Latest Posts

Images from the 1800 edition of Baron von Steuben’s “Blue Book” illustrate part of the Manual of Arms as practiced by the Continental Army at Valley Forge in 1778.

Latest Posts

Collecting Field Manuals

By Peter Suciu

It has long been said that there is a right way to do things, a wrong way to do things—and the military way to do things. Read more

Robert Capa’s famous blurry image of the 1st Infantry Division’s amphibious landings at the Easy Red/Fox Green sectors of Omaha Beach indelibly captures the fear and chaos of the D-Day invasion. Four rolls of Capa’s film were rushed back to LIFE magazine’s London office, where a darkroom mistake ruined all but 11 images.

Latest Posts

“A Hell of a Good Place to Die”

By Christopher Miskimon

Corporal Michael Kurtz stood on the deck of an attack transport ship sitting off the Normandy coast. Gazing out over the ship’s railing in the pre-dawn hours, he could see the ship’s crew working the davits and ropes for the landing craft. Read more

The Gettysburg cyclorama shows a badly wounded Alonzo Cushing commanding one of his guns in The Angle.

Latest Posts

Union Lieutenant Alonzo Cushing

By William E. Welsh

One of the smoothbore cannons in Captain Merritt B. Miller’s Third Company of the Washington Artillery deployed west of Emmitsburg Road just south of the town of Gettysburg fired a single round at 1:07 p.m. Read more

U.S. troops fire on Chinese during Battle of Chipyong-Ni, which marked the high tide of the Chinese counteroffensive in the Korean War. The Chinese attacked at night to take full advantage of their superb infiltration tactics.

Latest Posts

Matthew Ridgway’s Eighth Army at Seoul

By John Walker

As Lt. Gen. Matthew Ridgway boarded a flight to Tokyo, Japan, on December 23, 1950, on his way to a meeting with General of the Army Douglas MacArthur, he was not fully aware of the depth of the crisis still unfolding on the frozen Korean peninsula, where American-led United Nations forces and their South Korean allies, who were seemingly on the verge of complete victory in North Korea, were now suddenly on the brink of collapse and perhaps outright defeat. Read more

Advancing past a knocked-out Mk IV panzer, an American infantry patrol picks its way through the rubble of a Normandy village, wrecked during the Operation Cobra bombings. Cobra was launched to break through the second line of German defenses and regain the momentum lost after the initial Operation Overlord landings.

Latest Posts

Normandy Breakout

By Brian Todd Carey

Concentrated against the beaches of Normandy on June 6, Operation Overlord landed 9 army divisions plus support troops on five beaches in anticipation of a breakout across France and toward Berlin. Read more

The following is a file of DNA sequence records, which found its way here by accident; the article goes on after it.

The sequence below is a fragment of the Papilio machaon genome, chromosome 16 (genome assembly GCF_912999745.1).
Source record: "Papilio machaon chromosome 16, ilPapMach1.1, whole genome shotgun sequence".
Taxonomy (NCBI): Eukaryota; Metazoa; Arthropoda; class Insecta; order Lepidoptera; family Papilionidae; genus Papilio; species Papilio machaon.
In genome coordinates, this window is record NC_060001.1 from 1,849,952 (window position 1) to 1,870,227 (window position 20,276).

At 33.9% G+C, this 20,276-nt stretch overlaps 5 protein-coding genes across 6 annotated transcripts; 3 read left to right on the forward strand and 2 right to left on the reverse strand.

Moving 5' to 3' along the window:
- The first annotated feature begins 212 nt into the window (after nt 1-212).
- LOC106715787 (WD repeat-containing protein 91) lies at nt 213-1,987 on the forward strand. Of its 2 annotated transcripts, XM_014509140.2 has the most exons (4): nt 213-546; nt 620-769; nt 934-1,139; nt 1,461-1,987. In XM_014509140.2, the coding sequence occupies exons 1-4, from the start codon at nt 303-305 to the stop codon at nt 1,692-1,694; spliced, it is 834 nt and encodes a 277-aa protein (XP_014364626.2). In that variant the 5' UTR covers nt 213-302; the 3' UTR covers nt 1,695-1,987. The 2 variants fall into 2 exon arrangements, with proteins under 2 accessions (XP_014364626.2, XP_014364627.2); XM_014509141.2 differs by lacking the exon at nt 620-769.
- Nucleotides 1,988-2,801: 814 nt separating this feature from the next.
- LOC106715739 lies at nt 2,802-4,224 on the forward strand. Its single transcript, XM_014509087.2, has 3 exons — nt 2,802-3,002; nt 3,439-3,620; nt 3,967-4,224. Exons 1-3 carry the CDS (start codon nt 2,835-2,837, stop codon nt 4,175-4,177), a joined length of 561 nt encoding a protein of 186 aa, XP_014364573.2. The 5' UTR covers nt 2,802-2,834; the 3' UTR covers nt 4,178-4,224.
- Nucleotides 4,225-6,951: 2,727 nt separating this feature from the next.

Pope Eugenius III presents his pilgrim staff to King Louis VII at the Church of St. Denis. A high-ranking knight holds the Oriflamme, which was the battle standard of French kings.

Latest Posts

Crusader Calamity at Damascus

By William E. Welsh

The hot sun beat down on the mud-brick and wooden buildings, the lush orchards, and the patchwork of pastoral fields around the oval-shaped, walled city of Damascus in southern Syria on the morning of July 24, 1148. Read more

Arthur Beaumont’s depiction of the Japanese first wave attack that destroyed several VMF-211 aircraft and killed 23 Marines. A total of 52 U.S. military personnel died during the 16-day battle and over 400 were taken prisoner.

Latest Posts

Wake Island: Japan’s First Setback

By Nathan N. Prefer

It didn’t look like much—just a speck in the vast ocean. Most travelers spent only a night in the Pan American Hotel and never ventured far from the small adjoining airfield. Read more

Latest Posts

Reckoning at Horseshoe Bend

By Christopher G. Marquis

In the late summer of 1813, some 550 men, women, and children took refuge within a small wilderness outpost and waited for the worst. Read more

Kwajalein Atoll, January 1944.

Latest Posts

Faces of War

A Photo Essay By Eric Hammel

Noted chronicler of the Pacific Theater Eric Hammel recently spent three years sorting, scanning, cleaning, selecting, and captioning United States Marine Corps World War II photos for six pictorial books. Read more

Napoleon Bonaparte changes to a fresh horse as his Army of Italy engages the Austrians at the town of Rivoli Veronese above the Adige River.

Latest Posts

Austrian Debacle at Rivoli

By Robert L. Durham

Twenty-six year-old Napoleon Bonaparte took command of France’s 23,000-strong Army of Italy in Nice, France, in late March 1796. Read more

A British M4 Sherman medium tank races past a knocked-out German PzKpfw. IV tank during the desperate fight for control of the crossroads and communications hub of Caen during the weeks after D-Day. Allied planners had projected that Caen would be in British hands on D-Day itself; however, a month of bitter fighting was required for Allied forces to capture the town.

Latest Posts

Panzer Fury at Caen

By Kelly Bell

The black uniformed German panzer crews climbed into their Panther tanks at 10 pm on June 8, 1944. Read more

New recruits wearing soft headgear board a C-47 for their first practice jump.

Latest Posts

How Paratroopers Earned Their Wings

Photo Essay By Kevin M. Hymel

Every American soldier who jumped into North Africa, Europe, the Philippines, and other combat zones around the globe during World War II had to first learn his trade at Fort Benning, Georgia. Read more